Blackout Impacts West End, Leads to Sewage Overflow

Dennis Evanosky &nbsp&nbsp After the sewage spill, East Bay Municipal Utility District posted some 20 warning signs, like this one at the foot of Grand Street, warning people to avoid contact with the fouled water.

Blackout Impacts West End, Leads to Sewage Overflow

The East Bay Municipal Utility District (EBMUD) is urging people to stay out of the Oakland-Alameda Estuary after 50,000 gallons of untreated sewage was released into the water Saturday, Aug. 15.

EDMUD posted about 20 signs along the estuary Saturday morning alerting people not to swim, boat or make any bodily contact with the water due to the high bacteria levels caused by the sewage. The utility district also reached out to Bay Area news outlets; San Francisco Baykeeper, a San Francisco Bay advocacy group; local rowing clubs and the California Canoe & Kayak retail shop in Jack London Square to notify them of the potential danger in the estuary.

The advisory is still in effect as of Tuesday, Aug. 18. It will remain in effect until bacteria levels in the water drop below a certain threshold, according to EBMUD senior public information representative Andrea Pook.

“The water quality is being tested every day,” said Pook. “As soon as water samples indicates it’s safe, we will notify the public. We are hoping by midweek or the end of the week it will be safe.”

Pook said EBMUD initially expected the bacteria levels to drop below the threshold in three to five days, but rain on Sunday morning delayed their expectations.

EBMUD notified the California State Water Resources Control Board (CSWRCB) of the discharge of sewage. The board is responsible for preserving quality of California’s water resources and drinking water for the protection of the environment. EBMUD has been notifying CSWRCB of the water sample results.

The discharge of sewage into the estuary was caused by equipment failure due to an unexpected power outage Friday, Aug. 14, at EBMUD’s main wastewater treatment plant in West Oakland, according to the EBMUD press release.

“The wastewater treatment received no power from PG&E between 5:10 pm and 6:50 pm. on Friday, resulting in major flooding of the pump station that transports sewage from East Bay communities via pipes to the plant for treatment,” the press release stated.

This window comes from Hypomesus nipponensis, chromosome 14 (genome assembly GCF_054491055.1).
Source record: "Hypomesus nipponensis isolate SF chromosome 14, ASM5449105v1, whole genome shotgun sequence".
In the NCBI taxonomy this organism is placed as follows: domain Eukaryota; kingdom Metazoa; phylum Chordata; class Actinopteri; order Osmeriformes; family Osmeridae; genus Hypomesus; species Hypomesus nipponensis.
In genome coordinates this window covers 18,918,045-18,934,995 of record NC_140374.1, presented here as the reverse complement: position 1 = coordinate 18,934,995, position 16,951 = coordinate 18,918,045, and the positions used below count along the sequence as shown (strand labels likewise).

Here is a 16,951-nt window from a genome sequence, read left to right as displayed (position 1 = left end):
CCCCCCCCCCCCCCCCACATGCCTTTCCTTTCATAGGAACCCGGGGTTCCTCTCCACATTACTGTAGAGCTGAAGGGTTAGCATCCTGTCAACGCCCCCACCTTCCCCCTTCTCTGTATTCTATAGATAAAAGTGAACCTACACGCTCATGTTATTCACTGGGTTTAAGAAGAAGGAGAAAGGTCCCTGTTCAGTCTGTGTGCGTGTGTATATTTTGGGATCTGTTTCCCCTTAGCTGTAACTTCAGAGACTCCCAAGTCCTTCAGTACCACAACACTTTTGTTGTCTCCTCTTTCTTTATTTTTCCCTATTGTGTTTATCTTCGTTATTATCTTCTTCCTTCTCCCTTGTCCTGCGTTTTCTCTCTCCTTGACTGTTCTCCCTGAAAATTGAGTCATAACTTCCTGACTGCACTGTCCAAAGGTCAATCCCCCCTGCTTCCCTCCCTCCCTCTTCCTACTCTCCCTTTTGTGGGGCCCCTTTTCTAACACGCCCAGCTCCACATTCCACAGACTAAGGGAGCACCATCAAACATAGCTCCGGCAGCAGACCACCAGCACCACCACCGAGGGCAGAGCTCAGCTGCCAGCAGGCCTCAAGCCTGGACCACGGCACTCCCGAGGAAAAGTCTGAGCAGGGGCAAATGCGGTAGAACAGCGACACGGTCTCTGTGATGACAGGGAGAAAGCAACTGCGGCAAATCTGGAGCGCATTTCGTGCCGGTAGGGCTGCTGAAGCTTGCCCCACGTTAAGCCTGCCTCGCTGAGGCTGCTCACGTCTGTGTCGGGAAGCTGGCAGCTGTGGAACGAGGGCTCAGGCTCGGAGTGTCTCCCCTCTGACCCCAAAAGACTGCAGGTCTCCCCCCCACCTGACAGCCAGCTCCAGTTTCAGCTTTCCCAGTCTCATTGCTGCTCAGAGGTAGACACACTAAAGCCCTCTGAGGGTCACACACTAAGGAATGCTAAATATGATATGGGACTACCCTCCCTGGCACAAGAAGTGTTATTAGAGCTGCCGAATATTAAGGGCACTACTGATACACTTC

EBMUD crews worked through the night to restore the pump station at the plant. They also stored excess sewage in storage basins. However, they were unable to stop the excess flow of sewage from entering the estuary.

“Flows exceeded the storage capacity before full operations could be restored and EBMUD discharged raw sewage into the Oakland-Alameda Estuary at the foot of Alice Street. Discharges occurred between approximately 4 a.m. and 8:30 a.m. Saturday morning,” the press release stated.

EBMUD officials said they were caught off guard by the suddenness of the power outage.

“There was nothing common about this power outage,” said Pook. “We don’t often get power outages at the facility. Usually during public safety power shutoffs (PSPS) we are given notice before any outages so we can reconfigure wiring to become independent of PG&E.”

PSPS is a voluntary shutoff of electricity by the Pacific Gas & Electric (PG&E) in the interest of public safety during severe weather. PG&E conducted planned rotating power outages in El Dorado, Marin, Napa, San Mateo and Sonoma counties for several on Friday at the direction of the California Independent System Operation to relieve the power strain caused by the statewide heatwave, according to a PG&E press release. However, Alameda County was not part of the planned rotating outages.

“There were no planned rotating outages in Alameda County on Friday,” said PGE spokesman Paul Moreno. “However, power outages due occur unexpectedly. We are investigating the outage.”

Moreno said PG&E is unsure if the power outage was on their part or EBMUD. “Nonetheless we’re doing our due diligence to find the cause of what happened.”

To help mitigate the release of untreated sewage into the estuary, EBMUD also discharged disinfected and dechlorinated sewage — partially treated wastewater — from its San Antonio Creek Wet Weather Facility, according to the press release. The facility discharges at a point just west of the Jack London Aquatic Center along the estuary.

EBMUD officials are planning to have a complete report about what happened within a week. The discharge is not expected to affect water quality at Alameda Crown Beach.